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Re: [vox-tech] [OT] The AFPL (was: some PDF problems: screen andprint rendering do not match)
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Re: [vox-tech] [OT] The AFPL (was: some PDF problems: screen andprint rendering do not match)

Quoting Peter Jay Salzman (p@dirac.org):

> You were probably wondering why I railed against Debian legal.  It
> probably looked like it came form left field.   :)
> I just learned a few days ago that the Linux Gamers' HOWTO and Debian
> Jigdo HOWTO were moved into doc-linux-nonfree because they're released
> under the OSL, and the OSL has been declared non-free by Debian.

I've been vaguely aware that the entire Debian-docs situation has been
going slightly nutso.  Unfortunately, I've been too busy to wade
hip-deep into debian-legal and try to argue -- as that can eat your life.

> When I asked for an explanation, the Debian LDP Maintainers pointed me
> to this web page:
>    http://www.debian.org/legal/licenses/dls-007-osl
> which looks about as official as anything can get!

And yet it's not.

A lot of people have been fooled by such things -- possibly including
the aforementioned Debian LDP maintainers.  Those pages are posted by (I
believe) Barak A. Perlmutter, and are HTML regurgitations of on-list posted
summaries by Jeremy Hankins (and perhaps others).  The summaries, in
turn, are agglutinations of the views of, well, _everyone and anyone_
who posted an opinion to debian-legal.  (Which gets me back to the
earlier point about featherless bipeds.)

So, you -- and the Debian LDP maintainers -- should be asking yourself:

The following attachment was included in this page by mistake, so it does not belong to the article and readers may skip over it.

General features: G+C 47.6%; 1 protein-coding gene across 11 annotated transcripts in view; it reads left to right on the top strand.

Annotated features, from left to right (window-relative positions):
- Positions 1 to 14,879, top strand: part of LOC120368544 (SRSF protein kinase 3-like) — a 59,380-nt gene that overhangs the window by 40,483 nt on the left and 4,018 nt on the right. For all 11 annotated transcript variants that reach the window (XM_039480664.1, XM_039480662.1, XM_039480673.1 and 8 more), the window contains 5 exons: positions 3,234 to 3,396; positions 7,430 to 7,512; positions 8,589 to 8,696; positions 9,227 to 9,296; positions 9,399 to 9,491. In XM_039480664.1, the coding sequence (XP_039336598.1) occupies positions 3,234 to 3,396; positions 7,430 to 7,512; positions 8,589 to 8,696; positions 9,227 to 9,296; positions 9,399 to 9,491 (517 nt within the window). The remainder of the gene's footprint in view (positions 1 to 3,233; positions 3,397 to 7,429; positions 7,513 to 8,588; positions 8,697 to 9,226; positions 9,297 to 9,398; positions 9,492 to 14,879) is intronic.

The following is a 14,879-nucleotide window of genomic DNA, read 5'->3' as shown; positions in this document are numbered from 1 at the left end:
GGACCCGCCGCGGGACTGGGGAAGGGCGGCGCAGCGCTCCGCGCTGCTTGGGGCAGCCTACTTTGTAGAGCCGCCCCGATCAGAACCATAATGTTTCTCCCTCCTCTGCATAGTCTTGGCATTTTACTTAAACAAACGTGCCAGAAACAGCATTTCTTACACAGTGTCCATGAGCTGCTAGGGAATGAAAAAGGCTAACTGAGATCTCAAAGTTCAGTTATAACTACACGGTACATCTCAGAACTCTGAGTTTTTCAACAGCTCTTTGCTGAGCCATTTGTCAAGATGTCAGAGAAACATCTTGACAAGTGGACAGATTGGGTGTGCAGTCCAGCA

At what point, and by what mechanism, did those become the official view
of the Debian Project and binding upon Debian developers?  The answer is:  
Never, and by no mechanism at all.  It's just a Web page.

At some point, you're likely to also come across
http://wiki.debian.net/index.cgi?DFSGLicences , maintained by Joachim
Breitner.  It has no official sanction whatsoever.  Again, just a Web

You might want to point that out to the Debian LDP maintainers, and 
suggest that they re-read the Debian Constitution
(http://www.debian.org/devel/constitution), especially section 2:

   Each decision in the Project is made by one or more of the following:

   1. The Developers, by way of General Resolution or an election;
   2. The Project Leader;
   3. The Technical Committee and/or its Chairman;
   4. The individual Developer working on a particular task;
   5. Delegates appointed by the Project Leader for specific tasks.
   6. The Project Secretary;

See "debian-legal", let alone "some guy with write access to a /legal
directory on the Debian Web site" in that list?  I don't.  Can you find
a General Resolution, a decision of the Project Leader, or a decision by
one of his delegates, making its contents binding on developers?  I

It's just a Web page that states (note!) neither who created it nor what
if anything its authority is, creating the impression among many that it's,
in your words, "as official as anything can get".  Personally, I think
that's a little shady, given that -- to the best of my knowledge -- the
answers to those questions are "just some developer" and "no authority".

In fact, let's step back to the big picture, and do an overview of "who
makes decisions for Debian".  (I'm cribbing from a post I made on this